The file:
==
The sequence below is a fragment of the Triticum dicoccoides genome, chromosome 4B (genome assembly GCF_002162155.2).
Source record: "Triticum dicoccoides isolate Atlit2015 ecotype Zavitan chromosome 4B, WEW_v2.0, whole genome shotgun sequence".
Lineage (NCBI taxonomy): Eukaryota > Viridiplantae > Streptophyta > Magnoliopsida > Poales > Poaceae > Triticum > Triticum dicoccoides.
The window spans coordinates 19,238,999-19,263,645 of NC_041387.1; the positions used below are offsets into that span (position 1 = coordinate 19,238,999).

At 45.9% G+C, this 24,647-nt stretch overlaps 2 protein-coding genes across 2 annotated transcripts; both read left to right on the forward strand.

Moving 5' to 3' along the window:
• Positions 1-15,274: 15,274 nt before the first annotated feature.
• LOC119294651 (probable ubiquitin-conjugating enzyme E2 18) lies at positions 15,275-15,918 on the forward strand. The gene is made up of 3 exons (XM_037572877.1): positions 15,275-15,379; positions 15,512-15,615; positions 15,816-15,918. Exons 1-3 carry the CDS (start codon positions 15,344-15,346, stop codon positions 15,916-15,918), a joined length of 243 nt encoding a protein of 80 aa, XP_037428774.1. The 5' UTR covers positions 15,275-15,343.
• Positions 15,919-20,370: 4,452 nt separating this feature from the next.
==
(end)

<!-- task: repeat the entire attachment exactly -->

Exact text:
The sequence below is a fragment of the Triticum dicoccoides genome, chromosome 4B (genome assembly GCF_002162155.2).
Source record: "Triticum dicoccoides isolate Atlit2015 ecotype Zavitan chromosome 4B, WEW_v2.0, whole genome shotgun sequence".
Lineage (NCBI taxonomy): Eukaryota > Viridiplantae > Streptophyta > Magnoliopsida > Poales > Poaceae > Triticum > Triticum dicoccoides.
The window spans coordinates 19,238,999-19,263,645 of NC_041387.1; the positions used below are offsets into that span (position 1 = coordinate 19,238,999).

At 45.9% G+C, this 24,647-nt stretch overlaps 2 protein-coding genes across 2 annotated transcripts; both read left to right on the forward strand.

Moving 5' to 3' along the window:
• Positions 1-15,274: 15,274 nt before the first annotated feature.
• LOC119294651 (probable ubiquitin-conjugating enzyme E2 18) lies at positions 15,275-15,918 on the forward strand. The gene is made up of 3 exons (XM_037572877.1): positions 15,275-15,379; positions 15,512-15,615; positions 15,816-15,918. Exons 1-3 carry the CDS (start codon positions 15,344-15,346, stop codon positions 15,916-15,918), a joined length of 243 nt encoding a protein of 80 aa, XP_037428774.1. The 5' UTR covers positions 15,275-15,343.
• Positions 15,919-20,370: 4,452 nt separating this feature from the next.